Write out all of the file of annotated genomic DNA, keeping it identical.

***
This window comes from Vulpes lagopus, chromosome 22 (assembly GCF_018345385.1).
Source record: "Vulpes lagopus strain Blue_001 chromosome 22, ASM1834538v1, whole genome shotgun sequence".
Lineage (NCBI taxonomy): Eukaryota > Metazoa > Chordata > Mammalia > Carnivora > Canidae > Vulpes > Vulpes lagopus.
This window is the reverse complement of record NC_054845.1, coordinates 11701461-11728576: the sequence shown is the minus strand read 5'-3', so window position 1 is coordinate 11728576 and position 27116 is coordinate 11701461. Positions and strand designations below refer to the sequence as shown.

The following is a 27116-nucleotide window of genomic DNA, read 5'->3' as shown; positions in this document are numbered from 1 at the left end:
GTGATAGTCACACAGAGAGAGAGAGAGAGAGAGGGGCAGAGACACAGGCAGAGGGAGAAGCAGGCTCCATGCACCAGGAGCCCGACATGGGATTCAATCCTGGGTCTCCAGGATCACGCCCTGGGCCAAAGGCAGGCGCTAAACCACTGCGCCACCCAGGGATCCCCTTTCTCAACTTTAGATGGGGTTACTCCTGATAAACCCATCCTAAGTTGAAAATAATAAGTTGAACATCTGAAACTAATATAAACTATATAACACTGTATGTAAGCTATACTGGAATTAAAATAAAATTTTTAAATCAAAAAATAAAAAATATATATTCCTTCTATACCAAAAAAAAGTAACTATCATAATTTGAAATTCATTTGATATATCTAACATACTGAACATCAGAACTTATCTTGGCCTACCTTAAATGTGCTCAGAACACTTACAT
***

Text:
This window comes from Vulpes lagopus, chromosome 22 (assembly GCF_018345385.1).
Source record: "Vulpes lagopus strain Blue_001 chromosome 22, ASM1834538v1, whole genome shotgun sequence".
Lineage (NCBI taxonomy): Eukaryota > Metazoa > Chordata > Mammalia > Carnivora > Canidae > Vulpes > Vulpes lagopus.
This window is the reverse complement of record NC_054845.1, coordinates 11701461-11728576: the sequence shown is the minus strand read 5'-3', so window position 1 is coordinate 11728576 and position 27116 is coordinate 11701461. Positions and strand designations below refer to the sequence as shown.

The following is a 27116-nucleotide window of genomic DNA, read 5'->3' as shown; positions in this document are numbered from 1 at the left end:
GTGATAGTCACACAGAGAGAGAGAGAGAGAGAGGGGCAGAGACACAGGCAGAGGGAGAAGCAGGCTCCATGCACCAGGAGCCCGACATGGGATTCAATCCTGGGTCTCCAGGATCACGCCCTGGGCCAAAGGCAGGCGCTAAACCACTGCGCCACCCAGGGATCCCCTTTCTCAACTTTAGATGGGGTTACTCCTGATAAACCCATCCTAAGTTGAAAATAATAAGTTGAACATCTGAAACTAATATAAACTATATAACACTGTATGTAAGCTATACTGGAATTAAAATAAAATTTTTAAATCAAAAAATAAAAAATATATATTCCTTCTATACCAAAAAAAAGTAACTATCATAATTTGAAATTCATTTGATATATCTAACATACTGAACATCAGAACTTATCTTGGCCTACCTTAAATGTGCTCAGAACACTTACAT